The bugle of the distant elk echoed throughout the valley as I watched my rideshare drive away, leaving me at the meeting place of the Gallatin River and Highway 191. The brake lights shrank into the distance as I was left on the side of the road with nothing but my bicycle and fly rod. Deep within a bear management area in the Northwest corner of Yellowstone National Park, alone.
I’ve had the pleasure of fishing the Gallatin River in southwest Montana for nearly 20 years. My first couple casts with the fly were on this river, and my sincerest way of saying thanks to it, the trout, flora and fauna, and highway adjacent was to pedal the 142 miles of the length of the river on all roads within proximity and pick up garbage where fisherman and river enthusiasts have access. All the while camping and casting out to a couple myself along the way.
So as I left the trailhead/roadside parking lot where the Gallatin meanders down from its source at a high alpine, inaccessible lake, my efforts to pick up trash simply became overwhelming. The roadside flotsam of cigarette butts, beer cans, and leftover shrapnel from auto accidents dotted the landscape in disturbing and populous form.
The Gallatin flows 14 miles in Yellowstone National Park. Within the Park alone, I collected one full household garbage bag of waste. Including a usable Nalgene water bottle that I certainly kept and will wash for usage in the future. But as I came to a section of highway without a turnout or obvious piece of garbage, I went back to the person enjoying bike touring.
That stretch of highway allowed me to feel the cool summer breeze of the early morning Yellowstone. Hear the Sandhill Cranes gawking at the weirdo on the bicycle. Watch the river oxbow at every opportunity the banks allowed. A lifeless highway by means of petroleum and diesel. A calming sensation of wanderlust, absent to all things accept those that were right in front of me en route to home for the night.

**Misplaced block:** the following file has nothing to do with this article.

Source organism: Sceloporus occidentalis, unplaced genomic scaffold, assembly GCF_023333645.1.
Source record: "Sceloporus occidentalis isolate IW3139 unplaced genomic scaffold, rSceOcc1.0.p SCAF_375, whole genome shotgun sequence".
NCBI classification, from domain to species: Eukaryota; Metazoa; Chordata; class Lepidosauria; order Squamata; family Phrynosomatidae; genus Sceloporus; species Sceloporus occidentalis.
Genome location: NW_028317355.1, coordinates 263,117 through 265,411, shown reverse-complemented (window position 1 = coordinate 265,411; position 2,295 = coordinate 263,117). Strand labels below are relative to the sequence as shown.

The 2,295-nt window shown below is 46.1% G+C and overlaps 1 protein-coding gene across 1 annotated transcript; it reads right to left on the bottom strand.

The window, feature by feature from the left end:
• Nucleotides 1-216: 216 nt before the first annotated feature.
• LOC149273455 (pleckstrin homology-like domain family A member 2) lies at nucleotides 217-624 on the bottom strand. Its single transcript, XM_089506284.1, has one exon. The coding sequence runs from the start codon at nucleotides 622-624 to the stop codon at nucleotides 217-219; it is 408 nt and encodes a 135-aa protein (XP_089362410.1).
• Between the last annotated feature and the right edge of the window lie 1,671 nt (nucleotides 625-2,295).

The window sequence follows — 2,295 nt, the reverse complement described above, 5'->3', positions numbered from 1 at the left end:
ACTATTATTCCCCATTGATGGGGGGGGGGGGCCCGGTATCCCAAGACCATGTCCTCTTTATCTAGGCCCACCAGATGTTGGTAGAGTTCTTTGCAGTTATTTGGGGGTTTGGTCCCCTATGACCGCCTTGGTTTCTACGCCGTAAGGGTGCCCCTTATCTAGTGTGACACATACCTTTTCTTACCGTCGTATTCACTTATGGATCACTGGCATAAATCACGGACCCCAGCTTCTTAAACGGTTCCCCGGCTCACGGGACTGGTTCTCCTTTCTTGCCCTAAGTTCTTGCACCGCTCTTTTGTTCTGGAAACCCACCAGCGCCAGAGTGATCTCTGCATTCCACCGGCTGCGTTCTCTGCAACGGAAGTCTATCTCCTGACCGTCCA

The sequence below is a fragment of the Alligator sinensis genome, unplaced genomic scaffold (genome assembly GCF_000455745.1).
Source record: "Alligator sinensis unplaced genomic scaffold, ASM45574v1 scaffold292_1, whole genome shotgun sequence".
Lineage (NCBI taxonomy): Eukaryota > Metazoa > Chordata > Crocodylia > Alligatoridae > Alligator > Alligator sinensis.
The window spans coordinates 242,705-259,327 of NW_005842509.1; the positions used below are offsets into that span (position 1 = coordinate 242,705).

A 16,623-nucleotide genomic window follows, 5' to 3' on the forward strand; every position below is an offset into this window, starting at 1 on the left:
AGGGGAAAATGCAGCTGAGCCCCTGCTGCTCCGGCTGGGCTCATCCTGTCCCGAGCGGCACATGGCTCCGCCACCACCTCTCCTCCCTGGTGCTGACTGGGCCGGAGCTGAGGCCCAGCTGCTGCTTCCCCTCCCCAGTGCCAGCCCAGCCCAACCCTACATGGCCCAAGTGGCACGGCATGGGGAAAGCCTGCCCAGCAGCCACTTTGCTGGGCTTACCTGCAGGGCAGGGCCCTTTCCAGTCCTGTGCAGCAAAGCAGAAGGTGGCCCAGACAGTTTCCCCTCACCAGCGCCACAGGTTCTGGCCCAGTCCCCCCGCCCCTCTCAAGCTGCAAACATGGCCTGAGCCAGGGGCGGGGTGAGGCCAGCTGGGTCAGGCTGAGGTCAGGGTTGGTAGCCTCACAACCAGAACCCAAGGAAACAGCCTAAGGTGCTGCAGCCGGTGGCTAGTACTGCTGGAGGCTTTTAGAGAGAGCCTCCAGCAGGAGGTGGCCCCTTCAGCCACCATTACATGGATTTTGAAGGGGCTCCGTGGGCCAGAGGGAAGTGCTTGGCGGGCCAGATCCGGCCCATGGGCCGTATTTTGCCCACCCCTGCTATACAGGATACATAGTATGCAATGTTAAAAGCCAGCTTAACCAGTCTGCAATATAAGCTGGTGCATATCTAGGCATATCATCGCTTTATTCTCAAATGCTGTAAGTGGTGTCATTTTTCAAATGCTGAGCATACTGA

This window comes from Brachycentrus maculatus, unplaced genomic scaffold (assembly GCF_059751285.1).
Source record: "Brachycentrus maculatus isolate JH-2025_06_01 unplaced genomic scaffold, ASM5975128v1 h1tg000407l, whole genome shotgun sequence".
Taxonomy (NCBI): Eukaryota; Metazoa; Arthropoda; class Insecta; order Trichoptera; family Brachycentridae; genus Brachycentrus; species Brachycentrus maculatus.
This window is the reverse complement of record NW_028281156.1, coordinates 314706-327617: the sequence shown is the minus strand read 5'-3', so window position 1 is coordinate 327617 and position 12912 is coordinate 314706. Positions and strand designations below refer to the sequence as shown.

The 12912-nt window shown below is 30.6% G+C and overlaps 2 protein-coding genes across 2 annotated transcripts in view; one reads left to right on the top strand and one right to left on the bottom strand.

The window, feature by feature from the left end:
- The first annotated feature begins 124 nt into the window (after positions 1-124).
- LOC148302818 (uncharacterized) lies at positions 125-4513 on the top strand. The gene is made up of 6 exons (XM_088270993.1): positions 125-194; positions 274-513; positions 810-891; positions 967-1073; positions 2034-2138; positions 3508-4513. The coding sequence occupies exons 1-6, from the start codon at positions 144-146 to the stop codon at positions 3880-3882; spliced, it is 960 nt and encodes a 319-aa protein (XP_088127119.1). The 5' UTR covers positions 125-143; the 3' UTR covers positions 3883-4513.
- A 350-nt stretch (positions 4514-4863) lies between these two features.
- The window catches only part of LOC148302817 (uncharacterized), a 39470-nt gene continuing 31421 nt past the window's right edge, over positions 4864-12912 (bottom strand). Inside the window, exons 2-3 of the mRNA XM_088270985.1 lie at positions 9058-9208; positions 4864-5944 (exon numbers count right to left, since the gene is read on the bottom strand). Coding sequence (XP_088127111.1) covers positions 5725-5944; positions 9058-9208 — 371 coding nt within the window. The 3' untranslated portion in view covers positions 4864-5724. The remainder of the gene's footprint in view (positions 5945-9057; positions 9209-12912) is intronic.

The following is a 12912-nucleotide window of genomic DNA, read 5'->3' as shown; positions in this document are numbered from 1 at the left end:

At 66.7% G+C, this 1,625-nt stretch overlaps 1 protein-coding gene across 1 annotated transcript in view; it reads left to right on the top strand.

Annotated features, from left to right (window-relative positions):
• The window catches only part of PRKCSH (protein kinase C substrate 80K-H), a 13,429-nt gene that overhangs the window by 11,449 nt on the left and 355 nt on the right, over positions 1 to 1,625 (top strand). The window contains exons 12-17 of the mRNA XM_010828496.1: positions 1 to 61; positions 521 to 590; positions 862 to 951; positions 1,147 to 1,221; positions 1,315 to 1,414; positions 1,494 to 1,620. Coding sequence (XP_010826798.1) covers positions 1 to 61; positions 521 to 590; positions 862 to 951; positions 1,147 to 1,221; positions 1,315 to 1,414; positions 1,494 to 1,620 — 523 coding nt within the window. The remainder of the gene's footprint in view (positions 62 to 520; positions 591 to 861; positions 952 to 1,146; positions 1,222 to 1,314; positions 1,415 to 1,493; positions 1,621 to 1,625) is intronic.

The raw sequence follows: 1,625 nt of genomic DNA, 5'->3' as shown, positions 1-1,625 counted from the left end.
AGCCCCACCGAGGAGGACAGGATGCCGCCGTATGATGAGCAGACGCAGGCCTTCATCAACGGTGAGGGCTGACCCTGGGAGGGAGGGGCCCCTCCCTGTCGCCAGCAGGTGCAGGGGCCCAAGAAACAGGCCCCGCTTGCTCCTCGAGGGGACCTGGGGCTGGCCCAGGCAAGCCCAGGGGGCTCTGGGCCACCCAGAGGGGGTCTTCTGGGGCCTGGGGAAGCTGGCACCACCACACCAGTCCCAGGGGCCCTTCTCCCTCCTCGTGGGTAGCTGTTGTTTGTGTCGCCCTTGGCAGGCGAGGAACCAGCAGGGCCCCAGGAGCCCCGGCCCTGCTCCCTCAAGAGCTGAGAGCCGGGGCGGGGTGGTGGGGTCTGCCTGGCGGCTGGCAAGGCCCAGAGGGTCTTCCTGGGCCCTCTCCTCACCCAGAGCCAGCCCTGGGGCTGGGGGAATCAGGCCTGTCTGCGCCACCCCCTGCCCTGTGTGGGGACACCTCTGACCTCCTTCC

Setting up camp just in time while the thunderheads above prepared for their concert. But I found my rhythm for the trip within the riffles grasping my fly rod as the river bounced down the boulders and into the evening.
A slow morning with one pot of coffee after the next, the preparation to leave camp was similar to the preparation to drink said coffee, nice and slow. How long does it take to bike 18 miles, downhill along a river full of fishable bends? A lot longer than I had expected. Getting to Big Sky was a relative breeze. With only six miles until town, I strolled out of camp somewhere around midday. After two pots of coffee, with time watching the river now tinted green from the previous nights rain, stoked to head to town.
The rich, wealthy, and now within the last decade, famous, Big Sky offered a glimpse of glamour, but also of the river. To this day, I still think it has some of the most beautiful water I have ever seen. I’m not the only one to think this. Robert Redford used this section of the river as scenes for his famous fly fishing film, A River Runs Through It.
The mesmerizing pull coming off of some of the pools are similar to stumbling upon your own personal gold mine. Full addiction symptoms; pupils dilated, thoughts racing. However with people knowing this, this section wasn’t a pleasant one to pick up after. River rolling green lined with trees and rock, with a shoreline littered with discarded pleasures of our taste buds.